For Depressive mood: An overly long period of feeling sad or hopeless
- Loss of interest in activities once enjoyed, including sex
- Behavioural changes
- Feeling tired or "slowed down"
- Having problems concentrating, remembering, and making decisions
- Being restless or irritable
- Changing eating, sleeping, or other habits
- Thinking of death or suicide, or attempting suicide.
What causes bipolar disorder and who gets it? How does it affect daily life?
Research suggests that there is a huge genetic component and there are some differences in the brain and its functionality, of those who have bipolar disorder. It also suggests that factors besides genes are also at work. It is likely that many different genes and environmental factors are involved. However, scientists do not yet fully understand how these factors interact to cause bipolar disorder.
This brain disorder causes unusual shifts in mood, energy, activity levels, and may cause inability to carry out day-to-day tasks.
How to recognize and treat bipolar disorder?
Bipolar disorder is quite frequently misdiagnosed and so, getting a professional diagnosis is important. If you see any of the early signs, go to a registered clinical psychologist or psychiatrist immediately.
Mood stabilizers are the most common medications given, most popularly lithium. Anti-consultants like valproic acid may also be used for mood symptoms. Sometimes, a typical antipsychotics and antidepressants are given in conjunction. All the medicines do have side-effects and if the patient is a young woman, she runs the risk of developing Polycystic Ovarian Disease (PCOD) when taking valproic acid, therefore, precaution should be observed with medication, and no sudden changes should be made.
Cognitive behaviour therapy, rhythm therapy, psychoeducation and family therapy are the therapies used to manage thoughts, feelings and symptoms. Electroconvulsive therapy (ECT) may be used in some cases.
Psychotherapy vs medications for bipolar disorder: Which is more effective?
Psychotherapy and medication, both are required for optimal management. While medicines can help to control extreme moods; therapy can help to prevent relapse, enhance medication compliance, get back into a normal routine, involve the family and increase the quality of life.
Bipolar disorder and suicide: What can be done to reduce the risk?
Awareness is the key. To reduce the risk of suicide, the most important bit is involving family. If the family and friends know the illness inside out and what the mood swings means, they can prevent suicide by getting timely help. Young people need to be provided with suicide helpline numbers so that they have something to reach out to when in the grip of mood swings.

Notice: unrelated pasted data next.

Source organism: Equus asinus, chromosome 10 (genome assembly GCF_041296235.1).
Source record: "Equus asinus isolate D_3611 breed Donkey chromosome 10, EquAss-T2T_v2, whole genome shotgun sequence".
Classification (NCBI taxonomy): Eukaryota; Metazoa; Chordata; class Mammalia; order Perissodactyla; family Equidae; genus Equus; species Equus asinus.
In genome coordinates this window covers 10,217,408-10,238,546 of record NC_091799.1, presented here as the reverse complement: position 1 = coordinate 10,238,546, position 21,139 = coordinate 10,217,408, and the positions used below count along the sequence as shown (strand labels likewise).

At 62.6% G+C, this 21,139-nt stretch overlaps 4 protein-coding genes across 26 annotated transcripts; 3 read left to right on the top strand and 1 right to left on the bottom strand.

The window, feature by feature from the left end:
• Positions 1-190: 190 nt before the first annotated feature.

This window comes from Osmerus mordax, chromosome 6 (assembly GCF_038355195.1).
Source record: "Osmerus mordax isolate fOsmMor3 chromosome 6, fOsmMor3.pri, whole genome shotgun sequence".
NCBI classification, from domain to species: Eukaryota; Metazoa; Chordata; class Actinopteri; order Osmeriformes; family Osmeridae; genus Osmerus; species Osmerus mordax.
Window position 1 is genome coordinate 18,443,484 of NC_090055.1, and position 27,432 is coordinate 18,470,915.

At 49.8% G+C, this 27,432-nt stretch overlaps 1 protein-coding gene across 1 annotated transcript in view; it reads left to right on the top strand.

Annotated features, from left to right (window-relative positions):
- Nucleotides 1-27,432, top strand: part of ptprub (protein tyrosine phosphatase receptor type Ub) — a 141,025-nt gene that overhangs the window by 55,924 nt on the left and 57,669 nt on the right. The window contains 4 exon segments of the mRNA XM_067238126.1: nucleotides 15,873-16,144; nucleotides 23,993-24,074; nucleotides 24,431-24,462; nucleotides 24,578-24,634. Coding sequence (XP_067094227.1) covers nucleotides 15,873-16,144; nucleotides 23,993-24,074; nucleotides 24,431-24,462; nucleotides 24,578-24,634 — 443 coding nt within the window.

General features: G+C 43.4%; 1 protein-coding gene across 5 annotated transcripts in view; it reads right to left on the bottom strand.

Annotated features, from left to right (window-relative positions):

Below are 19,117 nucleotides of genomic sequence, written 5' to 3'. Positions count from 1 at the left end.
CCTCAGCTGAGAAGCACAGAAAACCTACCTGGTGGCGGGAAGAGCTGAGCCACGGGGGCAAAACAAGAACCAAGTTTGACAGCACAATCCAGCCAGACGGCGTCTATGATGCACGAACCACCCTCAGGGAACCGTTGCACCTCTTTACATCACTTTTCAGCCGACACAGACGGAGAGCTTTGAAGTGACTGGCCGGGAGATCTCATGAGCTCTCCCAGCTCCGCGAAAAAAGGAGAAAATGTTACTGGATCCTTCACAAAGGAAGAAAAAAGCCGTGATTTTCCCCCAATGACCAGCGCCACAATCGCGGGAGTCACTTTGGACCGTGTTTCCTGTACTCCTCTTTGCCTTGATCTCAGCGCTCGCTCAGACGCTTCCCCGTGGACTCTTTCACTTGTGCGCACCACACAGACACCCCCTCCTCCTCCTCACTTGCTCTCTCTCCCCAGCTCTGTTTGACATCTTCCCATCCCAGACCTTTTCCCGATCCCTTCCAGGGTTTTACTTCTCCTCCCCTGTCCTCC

Consequences of untreated bipolar disorder -
Dangers of untreated bipolar disorder include:
- Loss of ability to work: Bipolar disorder is the sixth leading cause of disability in the world.
- Stress on personal relationships: This can result in unemployment, divorce, and legal problems.
- Substance abuse issues: Delayed diagnosis may contribute to people with bipolar disorder abusing drugs and alcohol. Studies show that 56% of the affected abuse drugs and 44% abuse alcohol.
- Suicide: 30% of people with untreated bipolar disorder commit suicide.
How is bipolar disorder associated with other mental health conditions?
There might be linkages of bipolar disorder with other mental health conditions like depression and schizophrenia, at the neurochemical level, and these are still being explored.
Ways to help someone with bipolar disorder -
One can help someone with bipolar disorder by doing the following:
- Offer emotional support to the affected. Understand their situation with patience and encourage them to battle against the mental disorder
- Learn about bipolar disorder so you can understand what your friend or relative is experiencing
- Listen to feelings your friend or relative expresses and be understanding about situations that may trigger bipolar symptoms
- Remind the affected that with time and treatment, he can get better
- Invite your friend or relative out for positive distractions, such as walks, outings, and other activities
- Avoid caregiver burnout by getting support yourself
While bipolar disorder cannot be prevented, it's important to be aware of early warning signs of an impending episode of bipolar depression or bipolar mania. Early recognition of bipolar warning signs and seeing your doctor regularly can allow you to monitor your mood, take required medications and keep illness from escalating.